Bitter experience has taught me that children want one type of story/genre per comic. As adults we think variety would be great. Not so. Or not in the way we think as adults. Theme is everything – which kids understand immediately but adults are pretty slow on, often failing to recognise that theme is vital. Or even to understand what a theme is. I learnt that the hard way. I found any story that was slightly different to the others (usually in tone) would be pounced on and torn apart by the readers. Often unfairly and with a Lord-of-the-Flies savagery! I doubt today’s kids are different. These are lessons you never ever forget!

My daughter often wants to buy a book, but at roughly £5 each it gets expensive (we try to buy secondhand and borrow library books instead). A friend of mine was a great fan of the inexpensive “Picture Story Library” comic books. Do you think there a place for these in today’s children’s market? Perhaps publishers could consider releasing their back catalogue, or are the stories too old fashioned?

Good point. I have some personal insights into this. The potential is there and there’s around (say) 25% of the back catalogue which is cool and will work. 75% doesn’t work and is dated. But publishers don’t know which is which and are likely to print the wrong stuff – for all the reasons I’ve given (and more) about professionals. Hence the Best of Misty was the Worst of Misty.

It’s a jungle for other reasons, too, which I’d better not get in to here.

But your optimism is confirmed by one example – Commando… It recently went digital and has excellent digital sales AND paper sales went up too.

You and I can immediately see where that could lead the industry, but don’t hold your breath. Remember – the majority of people in comics don’t like mainstream, or don’t understand it, or don’t care, or want to impose an art house perspective or (worse) a middle-class perspective, or want to work for America (seeing Britain as beneath them or just a stepping stone to better things), or don’t have a pro-active publisher wanting to make it happen. If that sounds disgraceful, you’re right. It is. If you think I’m exaggerating, consider this: recently one leading publisher had to turn down reprinting a proven successful girls’ comic because none of his editors were interested including female editors.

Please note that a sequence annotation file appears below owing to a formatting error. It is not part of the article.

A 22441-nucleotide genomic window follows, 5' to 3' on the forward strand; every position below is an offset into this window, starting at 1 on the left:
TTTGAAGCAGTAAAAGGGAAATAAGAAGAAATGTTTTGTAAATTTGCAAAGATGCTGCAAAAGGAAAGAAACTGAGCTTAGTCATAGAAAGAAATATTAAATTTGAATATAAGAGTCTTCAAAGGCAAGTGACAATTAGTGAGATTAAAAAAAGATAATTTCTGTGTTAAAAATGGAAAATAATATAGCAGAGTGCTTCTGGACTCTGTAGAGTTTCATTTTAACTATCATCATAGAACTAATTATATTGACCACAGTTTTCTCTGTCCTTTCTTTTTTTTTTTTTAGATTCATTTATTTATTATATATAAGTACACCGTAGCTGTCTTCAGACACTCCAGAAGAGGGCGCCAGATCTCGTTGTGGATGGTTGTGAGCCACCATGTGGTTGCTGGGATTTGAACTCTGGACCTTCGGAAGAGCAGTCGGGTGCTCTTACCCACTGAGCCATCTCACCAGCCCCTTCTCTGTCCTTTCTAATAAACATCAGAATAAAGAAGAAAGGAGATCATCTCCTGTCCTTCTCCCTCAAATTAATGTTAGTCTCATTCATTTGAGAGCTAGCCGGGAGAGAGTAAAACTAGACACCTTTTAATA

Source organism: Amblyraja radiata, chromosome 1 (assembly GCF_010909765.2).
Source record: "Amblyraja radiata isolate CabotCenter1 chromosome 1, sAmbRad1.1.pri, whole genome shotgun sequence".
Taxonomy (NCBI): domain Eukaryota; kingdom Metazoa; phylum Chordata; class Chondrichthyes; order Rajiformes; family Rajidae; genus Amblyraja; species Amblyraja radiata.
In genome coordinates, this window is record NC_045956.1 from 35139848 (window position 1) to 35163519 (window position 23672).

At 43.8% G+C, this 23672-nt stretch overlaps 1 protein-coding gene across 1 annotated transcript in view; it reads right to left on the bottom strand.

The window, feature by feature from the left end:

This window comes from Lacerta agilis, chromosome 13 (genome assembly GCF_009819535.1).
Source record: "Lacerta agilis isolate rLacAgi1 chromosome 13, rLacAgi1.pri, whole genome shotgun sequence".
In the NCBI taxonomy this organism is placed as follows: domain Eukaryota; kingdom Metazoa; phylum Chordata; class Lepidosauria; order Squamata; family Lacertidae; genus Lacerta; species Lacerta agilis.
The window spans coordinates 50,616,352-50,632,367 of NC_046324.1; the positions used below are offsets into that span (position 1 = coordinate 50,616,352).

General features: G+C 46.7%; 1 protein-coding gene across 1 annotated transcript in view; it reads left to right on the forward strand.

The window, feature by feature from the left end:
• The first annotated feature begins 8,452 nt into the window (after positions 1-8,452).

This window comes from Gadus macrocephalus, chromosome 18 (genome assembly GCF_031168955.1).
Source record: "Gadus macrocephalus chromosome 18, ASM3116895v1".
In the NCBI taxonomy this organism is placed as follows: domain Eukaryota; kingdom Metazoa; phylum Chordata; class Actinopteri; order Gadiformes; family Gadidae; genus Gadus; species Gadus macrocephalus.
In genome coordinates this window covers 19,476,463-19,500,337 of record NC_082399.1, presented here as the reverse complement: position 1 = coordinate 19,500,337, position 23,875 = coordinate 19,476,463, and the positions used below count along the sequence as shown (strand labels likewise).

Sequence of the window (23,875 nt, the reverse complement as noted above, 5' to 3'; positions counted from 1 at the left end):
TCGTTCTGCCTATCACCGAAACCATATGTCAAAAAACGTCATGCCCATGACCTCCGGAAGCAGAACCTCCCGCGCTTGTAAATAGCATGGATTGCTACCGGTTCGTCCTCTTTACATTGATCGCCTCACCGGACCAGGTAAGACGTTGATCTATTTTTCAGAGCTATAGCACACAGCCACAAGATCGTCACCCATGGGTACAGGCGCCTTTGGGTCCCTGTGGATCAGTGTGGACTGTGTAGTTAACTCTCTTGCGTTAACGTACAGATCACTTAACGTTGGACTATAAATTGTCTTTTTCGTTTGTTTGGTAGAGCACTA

You will note I barely mention female journalists/editors/writers in classic comics. This is because the majority (there were brilliant notable exceptions) actually hated girls’ comics because they wanted to work on features for teenage magazines and saw girls’ comics as embarrassing. That’s why us blokes mainly wrote and edited them – because we didn’t think it was beneath us and what would we know about teenage make-up and fashion?!! So you see very little has changed – good and bad – over the years!

Mulling over the comics of our childhood with friends and fellow parents, it seems most of us had regular access to comics when we were children:

We bought copies with pocket money, reserved copies with newsagents or subscribed weekly. We read our friends’, neighbours’ and relatives’ comics; we read them at sleep-overs, we poured over annuals all year long and re-read great piles of comics when we couldn’t get to sleep. Our bedrooms had a large heap of comics stored somewhere, and we read a huge selection of titles.

I feel for this generation missing out on all those wonderful, creative stories; it’s such a shame that the variety we had isn’t there anymore. Do you think today’s children are missing out too?

Completely. That’s why I’m so passionate about it.

You have been alluding to a possible return of girls’ comics; can you shed any light on your intentions?

Some clues above. It’s going to be a battle but I’m optimistic. I think it would broadly speaking be a digital girls’ mystery/supernatural.

Do you know of other past writers and artists keen to revive girls’ comics?